As I’ve mentioned a bit, I’ve written a book, and it’s going to be published in spring 2013.
It’s exciting news, although I’ve been remiss in shouting it from the rooftops. It’s been a year-long process so far, and a year is a long time to remain overwhelmed, and now that the book’s done I’ve got other projects that are absorbing time. But it’s time (or past time) to start talking about the book, and I hope you’ll be interested.
Let’s start, at least, with the basics.
1) The book is called Citizen Science: How You and Your Family Can Contribute To Real Research. At least I think it is; that’s the title that I pitched it with, and the publisher hasn’t indicated that it’s changing, although as I understand it they don’t exactly have to.
2) Citizen science is a general term for research projects that invite interested members of the public to take part in collecting and/or analyzing data.
2a) For example, let’s say that you’re a scientist studying animal migrations. It would be impossible for you to be everywhere that a given species is migrating at any given time, so obviously you need some help to collect all the information. But it’s not particularly difficult information to collect—and lots of people enjoy collecting this kind of information already. So giving researchers access to an army of assistants makes great sense, and the internet’s ability to make communications easier has helped the number of citizen science projects to explode.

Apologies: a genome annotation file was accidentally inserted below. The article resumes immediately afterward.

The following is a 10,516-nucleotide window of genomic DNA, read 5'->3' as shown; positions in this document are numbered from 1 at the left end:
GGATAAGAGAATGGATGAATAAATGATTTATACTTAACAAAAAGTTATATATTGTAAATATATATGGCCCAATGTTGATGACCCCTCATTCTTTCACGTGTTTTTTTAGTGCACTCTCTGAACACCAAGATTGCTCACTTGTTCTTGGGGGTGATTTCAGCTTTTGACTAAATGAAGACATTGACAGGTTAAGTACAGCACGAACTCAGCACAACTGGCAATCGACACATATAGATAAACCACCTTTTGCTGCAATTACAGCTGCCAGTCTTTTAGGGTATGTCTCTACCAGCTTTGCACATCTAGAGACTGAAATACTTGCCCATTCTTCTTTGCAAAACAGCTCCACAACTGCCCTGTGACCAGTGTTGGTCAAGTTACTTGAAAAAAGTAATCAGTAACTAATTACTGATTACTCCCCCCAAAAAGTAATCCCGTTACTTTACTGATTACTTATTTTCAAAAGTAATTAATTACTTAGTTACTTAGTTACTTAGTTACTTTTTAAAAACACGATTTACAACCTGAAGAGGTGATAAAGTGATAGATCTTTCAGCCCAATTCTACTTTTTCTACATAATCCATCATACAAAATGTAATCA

2b) No, citizen science isn’t limited to that example. A lot of projects study animals of all kinds, but some look at plants, astronomy, weather, archeology, genetics, and more.
2c) Yes, it is real research. Or at least, it can be. There are projects at all levels of the spectrum of scientific rigor. In reality, citizen science projects tend to have three broad goals: research, education, and advocacy. Most hit all three of these to some extent, but the mix varies a lot.
3) The publisher is Huron Street Press.
4) The book will be available online and in some retail stores.
5) More will be forthcoming here, but a couple of good resources include the Cornell Lab of Ornithology (which operates a number of projects and maintains Citizen Science Central, a good directory with some additional general information); Zooniverse, which offers a lot of projects in a variety of subjects that are aimed more at data analysis than collecting; and the Citizen Science Center blog.